I have always cleaned my baby's ears with cotton swabs after a bath to remove the water inside and excess wax. But I read that their use in the ears of children is not recommended at all. Is this true? Is there any specific age for this prohibition, or is it also relevant for older children and adults as well?
- D.N.P, Rehovot
Dr. Jean-Yves Sichel, head of the otolaryngology (ear, nose and throat) department at Jerusalem's Shaare Zedek Medical Center, replies:
We otolaryngologists don't recommend using cotton swabs in anyone's ears. There is a natural mechanism in the outer ear that pushes cerumen (ear wax) out. Ear wax protects the ear. If you see wax in the outer ear, you can carefully remove it if you insist, but never stick in a swab beyond that, as it will push it deeper, pack it into the ear and may scratch delicate tissue and cause infections. We often see evidence of such harm.
If you cannot hear well because wax clogs the ear, go to an ear-nose-and-throat specialist who has equipment that washes and vacuums the wax out. Personally, I have never used a cotton swab in my life.
I am a 72-year-old man who is active and exercises regularly but suffers for over 10 years from endless phlegm attacks in my throat a few times each year, each time lasting weeks. When this happens, I cough up mucus hundreds of times a day, as though I have a mucus machine inside. In between those attacks, phlegm never leaves me. I've been to many doctors, taken pills for infection and allergies and different nasal sprays. An allergy test showed a slight plus for house dust. My specialists say nothing can be done. Can nothing help me?
- S.B., Jerusalem
Dr. Sichel answers this one too:
Your problem may be chronic bronchitis; go to a lung specialist to check it out. It could also be chronic reflux, in which acid rises from your stomach and up the esophagus into the throat; check with a gastroenterologist, as this can be treated too. If these are not causing the problem, it could be a chronic condition, and some people have more phlegm than others. Having lots of phlegm is a condition, not a disease, and it is not well defined. Unfortunately, in some cases, it cannot be relieved.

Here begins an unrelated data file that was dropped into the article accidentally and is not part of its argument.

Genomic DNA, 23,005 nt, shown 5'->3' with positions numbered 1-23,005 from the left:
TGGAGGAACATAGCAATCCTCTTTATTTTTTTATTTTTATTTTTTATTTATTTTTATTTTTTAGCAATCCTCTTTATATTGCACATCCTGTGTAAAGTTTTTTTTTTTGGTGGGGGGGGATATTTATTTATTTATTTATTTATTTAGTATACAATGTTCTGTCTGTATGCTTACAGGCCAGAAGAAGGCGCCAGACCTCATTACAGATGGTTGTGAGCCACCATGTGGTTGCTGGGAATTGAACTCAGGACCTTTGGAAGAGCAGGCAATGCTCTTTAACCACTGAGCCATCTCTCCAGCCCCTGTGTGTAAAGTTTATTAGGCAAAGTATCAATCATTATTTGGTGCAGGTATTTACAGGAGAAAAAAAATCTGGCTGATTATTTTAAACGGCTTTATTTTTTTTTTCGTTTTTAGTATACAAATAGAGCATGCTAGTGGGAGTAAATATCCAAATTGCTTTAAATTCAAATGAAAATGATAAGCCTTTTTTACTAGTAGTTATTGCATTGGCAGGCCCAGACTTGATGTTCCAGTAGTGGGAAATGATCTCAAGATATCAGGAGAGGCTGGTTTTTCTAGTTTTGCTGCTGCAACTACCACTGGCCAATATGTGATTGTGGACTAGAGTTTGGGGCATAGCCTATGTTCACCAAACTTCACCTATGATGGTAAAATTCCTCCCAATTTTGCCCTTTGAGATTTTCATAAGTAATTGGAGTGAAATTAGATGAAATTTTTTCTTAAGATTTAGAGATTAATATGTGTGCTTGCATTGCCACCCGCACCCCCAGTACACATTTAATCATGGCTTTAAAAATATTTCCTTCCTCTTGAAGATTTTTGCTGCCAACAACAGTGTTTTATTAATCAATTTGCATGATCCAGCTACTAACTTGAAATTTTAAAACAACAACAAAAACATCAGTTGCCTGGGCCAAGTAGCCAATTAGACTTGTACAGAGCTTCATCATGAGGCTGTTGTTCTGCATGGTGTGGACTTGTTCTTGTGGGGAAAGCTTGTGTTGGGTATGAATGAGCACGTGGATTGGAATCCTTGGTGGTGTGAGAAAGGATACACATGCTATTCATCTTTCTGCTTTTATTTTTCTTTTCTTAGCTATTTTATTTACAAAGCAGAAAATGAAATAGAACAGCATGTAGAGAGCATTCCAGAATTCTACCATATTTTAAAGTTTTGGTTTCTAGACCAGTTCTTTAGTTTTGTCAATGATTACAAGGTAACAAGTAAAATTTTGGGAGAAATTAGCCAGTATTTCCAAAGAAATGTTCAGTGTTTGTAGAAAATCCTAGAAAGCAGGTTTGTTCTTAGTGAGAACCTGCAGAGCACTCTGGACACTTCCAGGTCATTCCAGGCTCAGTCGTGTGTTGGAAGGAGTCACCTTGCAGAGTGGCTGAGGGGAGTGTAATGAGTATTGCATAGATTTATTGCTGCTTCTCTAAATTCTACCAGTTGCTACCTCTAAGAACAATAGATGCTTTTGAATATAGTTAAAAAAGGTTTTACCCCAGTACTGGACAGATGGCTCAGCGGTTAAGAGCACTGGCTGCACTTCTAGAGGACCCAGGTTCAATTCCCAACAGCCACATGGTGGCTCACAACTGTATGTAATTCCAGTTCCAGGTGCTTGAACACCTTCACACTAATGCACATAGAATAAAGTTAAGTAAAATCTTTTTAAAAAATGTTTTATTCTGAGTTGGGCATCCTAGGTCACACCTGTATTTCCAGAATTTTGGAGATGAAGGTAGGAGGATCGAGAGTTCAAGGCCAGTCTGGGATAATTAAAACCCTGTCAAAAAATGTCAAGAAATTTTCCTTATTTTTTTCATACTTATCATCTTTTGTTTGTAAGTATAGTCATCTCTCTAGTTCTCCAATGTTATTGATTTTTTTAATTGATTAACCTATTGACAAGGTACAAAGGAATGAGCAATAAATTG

I am a 29-year-old woman and have suffered from post-coital bleeding for a few months. I was sent for an ultrasound and a Pap smear, the results of which showed that everything was normal. The bleeding continued. Eventually I had a biopsy performed which showed that I had CIN(II) (cervical intraepithelial neoplasia).
I was advised to have a colposcopy. In the interim I found out that I was pregnant. I am now in the 11th week; I do not want to risk my pregnancy by having this procedure. Your advice would be appreciated.
- B.H., Tel Aviv.
Prof. Uzi Beller, head of Shaare Zedek Medical Center's gynecological surgery and oncology unit in Jerusalem, replies:
You should have the colposcopy and, if needed, a biopsy by an experienced colposcopist. If everything is OK, treatment can be delayed to follow the delivery.
Jessica Fischer of Michmoret offers a harmless and potentially beneficial tip on treating skin burns that result from handling hot peppers:
I bought some of those long peppers to stuff with cheese for the holiday after asking the greengrocer if they were sweet. He assured me that they were not the hot variety, so I bought them. Within minutes of cleaning and filling them, my hands started to burn! Washing them and putting ice on didn't help, so I looked on the Internet and found a site that recommended slathering with sour cream. I used 1.5 percent yogurt and within a few hours of the second application, the burning was gone.
Rx for Readers welcomes queries from readers about medical problems. Experts will answer those we find most interesting. Write Rx for Readers, The Jerusalem Post, POB 81, Jerusalem 91000, fax your question to Judy Siegel-Itzkovich at (02) 538-9527, or e-mail it to firstname.lastname@example.org, giving your initials, age and residence.
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